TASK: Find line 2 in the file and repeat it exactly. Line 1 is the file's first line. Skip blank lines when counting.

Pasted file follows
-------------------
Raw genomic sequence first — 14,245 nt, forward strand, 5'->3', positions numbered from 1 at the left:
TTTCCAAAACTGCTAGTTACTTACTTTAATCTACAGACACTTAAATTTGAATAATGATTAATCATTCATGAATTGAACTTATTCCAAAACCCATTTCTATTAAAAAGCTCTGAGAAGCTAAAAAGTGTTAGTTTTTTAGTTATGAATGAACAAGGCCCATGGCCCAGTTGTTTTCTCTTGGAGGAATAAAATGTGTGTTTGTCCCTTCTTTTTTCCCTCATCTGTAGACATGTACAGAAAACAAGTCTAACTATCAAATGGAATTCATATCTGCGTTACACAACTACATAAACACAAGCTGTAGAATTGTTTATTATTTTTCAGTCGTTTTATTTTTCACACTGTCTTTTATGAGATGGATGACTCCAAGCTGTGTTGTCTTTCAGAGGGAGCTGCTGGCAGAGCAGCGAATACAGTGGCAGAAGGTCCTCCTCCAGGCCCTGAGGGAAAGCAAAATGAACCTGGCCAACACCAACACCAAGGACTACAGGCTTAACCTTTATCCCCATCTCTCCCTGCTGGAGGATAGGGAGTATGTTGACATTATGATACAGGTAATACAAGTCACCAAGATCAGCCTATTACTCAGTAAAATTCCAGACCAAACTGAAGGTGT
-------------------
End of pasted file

TTTCCAAAACTGCTAGTTACTTACTTTAATCTACAGACACTTAAATTTGAATAATGATTAATCATTCATGAATTGAACTTATTCCAAAACCCATTTCTATTAAAAAGCTCTGAGAAGCTAAAAAGTGTTAGTTTTTTAGTTATGAATGAACAAGGCCCATGGCCCAGTTGTTTTCTCTTGGAGGAATAAAATGTGTGTTTGTCCCTTCTTTTTTCCCTCATCTGTAGACATGTACAGAAAACAAGTCTAACTATCAAATGGAATTCATATCTGCGTTACACAACTACATAAACACAAGCTGTAGAATTGTTTATTATTTTTCAGTCGTTTTATTTTTCACACTGTCTTTTATGAGATGGATGACTCCAAGCTGTGTTGTCTTTCAGAGGGAGCTGCTGGCAGAGCAGCGAATACAGTGGCAGAAGGTCCTCCTCCAGGCCCTGAGGGAAAGCAAAATGAACCTGGCCAACACCAACACCAAGGACTACAGGCTTAACCTTTATCCCCATCTCTCCCTGCTGGAGGATAGGGAGTATGTTGACATTATGATACAGGTAATACAAGTCACCAAGATCAGCCTATTACTCAGTAAAATTCCAGACCAAACTGAAGGTGT